Last but not least, especially today, is the taking of prescription medications for various health issues. When I got my cosmetology license in 1979, medications taken the most were over the counter drugs, penicillin and the sulfa drug. As the years have progressed, the list has had phenomenal growth, not just for drugs, but diseases. Every drug on the market today has an effect on not only the part of the body that is diseased, but on all the other organs of the body as well. These medications, which include all chemo therapy, have contra-indications which affect the whole body which is made up of millions of cells – some of which make up our hair. Is it not reasonable to say that one’s health affects one’s loss of hair. With everyone’s physical and chemical makeup being different, everyone experiences different reactions to the medications, foods, drinks and/or anything else put into or onto their bodies.
What about genetics – people ask? European researchers chalk ‘male pattern baldness up to genetics – saying “mothers may unwittingly put their sons on the path to baldness.” (from the maternal grandfather). It is called ‘androgenetic alopecia – which is related to male sex hormones. This is only one factor that may be the cause of hair loss. Male pattern baldness is usually accompanied by dandruff (see above paragraph). Again, dandruff is the skin trying to get rid of waste material on it, and in it, which is very acidic. Dandruff is a symptom of something more serious – usually lymph system issues, kidney filtration not working properly, adrenal gland failure, etc. all caused by too much acid in the body.
Genetics only play a part in the natural loss of hair which is gradual as you age. In summary sources of hair loss definitely include: health issues, stress, medications, and etc.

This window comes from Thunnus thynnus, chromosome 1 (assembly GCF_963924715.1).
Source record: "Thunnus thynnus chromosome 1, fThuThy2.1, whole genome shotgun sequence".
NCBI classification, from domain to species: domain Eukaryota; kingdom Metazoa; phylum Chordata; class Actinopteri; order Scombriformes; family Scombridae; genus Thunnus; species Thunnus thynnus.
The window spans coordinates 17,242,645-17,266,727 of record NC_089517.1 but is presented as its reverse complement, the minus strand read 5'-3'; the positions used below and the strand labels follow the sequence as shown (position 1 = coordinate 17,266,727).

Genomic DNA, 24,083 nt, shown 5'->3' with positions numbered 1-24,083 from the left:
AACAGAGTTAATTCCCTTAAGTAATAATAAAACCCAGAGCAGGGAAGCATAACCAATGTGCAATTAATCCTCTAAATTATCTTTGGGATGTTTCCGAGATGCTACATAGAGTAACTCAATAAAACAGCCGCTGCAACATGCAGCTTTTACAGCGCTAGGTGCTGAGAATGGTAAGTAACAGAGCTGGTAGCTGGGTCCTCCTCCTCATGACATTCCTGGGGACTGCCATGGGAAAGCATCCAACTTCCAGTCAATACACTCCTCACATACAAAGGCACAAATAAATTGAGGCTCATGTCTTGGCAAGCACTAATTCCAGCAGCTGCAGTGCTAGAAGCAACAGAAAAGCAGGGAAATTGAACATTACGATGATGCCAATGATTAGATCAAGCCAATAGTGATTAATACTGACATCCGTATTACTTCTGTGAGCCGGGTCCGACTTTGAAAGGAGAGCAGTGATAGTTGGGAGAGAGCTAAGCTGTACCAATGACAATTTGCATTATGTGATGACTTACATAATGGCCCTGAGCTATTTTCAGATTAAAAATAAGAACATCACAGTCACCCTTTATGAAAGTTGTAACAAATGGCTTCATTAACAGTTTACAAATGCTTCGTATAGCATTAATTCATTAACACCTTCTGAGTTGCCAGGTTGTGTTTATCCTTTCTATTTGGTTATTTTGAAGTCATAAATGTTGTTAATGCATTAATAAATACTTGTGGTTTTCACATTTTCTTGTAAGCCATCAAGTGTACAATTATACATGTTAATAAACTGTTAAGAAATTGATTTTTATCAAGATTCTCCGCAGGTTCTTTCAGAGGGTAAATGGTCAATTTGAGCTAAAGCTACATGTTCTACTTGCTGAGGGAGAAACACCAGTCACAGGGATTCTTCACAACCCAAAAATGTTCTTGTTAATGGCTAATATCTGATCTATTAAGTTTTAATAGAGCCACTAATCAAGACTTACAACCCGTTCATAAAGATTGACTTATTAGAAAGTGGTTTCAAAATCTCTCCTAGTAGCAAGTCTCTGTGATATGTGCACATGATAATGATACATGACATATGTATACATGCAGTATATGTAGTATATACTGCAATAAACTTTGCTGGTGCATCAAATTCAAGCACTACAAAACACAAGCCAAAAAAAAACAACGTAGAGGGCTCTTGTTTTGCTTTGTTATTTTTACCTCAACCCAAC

Quoting from ‘The Detox Miracle Sourcebook’ by Robert Morse, N.D.
“Your hair is little different from any other tissue in the body, requiring virtually the same elements for growth and repair. Since the hair is second most metabolically active tissue in your body, it can be used as a “record” of metabolic activity. An inch or so of your hair can give you a good picture of the last two months or so of your body’s metabolic activity. As it grows, it “locks in” the history of intra’and extra-cellular metabolic activity.” In other words, your hair is the history of your body’s health – to include your hairs health. “Hair analysis is more reliable than blood analysis in indicating tissue (cellular) level utilization, storage and excretory factors.” Hair, therefore, can be contaminated by hair treatment products, such as dyes, bleaches, and shampoos, and I will add conditioners, oils, hair sprays, etc. This is in opposition to what I said before, which is what we were taught 35 or more years ago. I know, I am allergic to all the hair care products that I put on my hair or put on clients – but then, how do you steer clear of using them? You use natural or organically produced products – which are available, but are hard to find because there are too few.
The cellular level is where it is all happening folks. The hair is very sensitive to everything you do to your body. You need the correct nourishment, to include vitamins, minerals, amino acids, etc. to aid in having and maintaining a healthy growth of hair. You need to understand the systemic conditions of your body, and fix them. Detoxification (ridding the body of toxins), can drastically change the condition of the hair. It will bring the body’s chemistry back into balance by removing the toxic metals, elements and substances that don’t belong there. A fruit diet is a good start, along with herbal formula supplements.
Recently, the latest ‘scientific information’ claims hair loss can be fixed with stem cell re-nourishing products. I checked out the product and you can try it for around $99 per hair spray can size container. But know that without continual use, your hair loss will come right back. The same happens with the use of other hair growth products.
In summary – These are the facts as I see them. I cannot tell you what to do as you are all different genetically, chemically, and reactionary to life in general. It is up to each of you to determine what might be the cause of your loss of hair, and how much you are willing to do, and to pay, to get your hair back.
MAY GOD BLESS YOU ALL DAILY!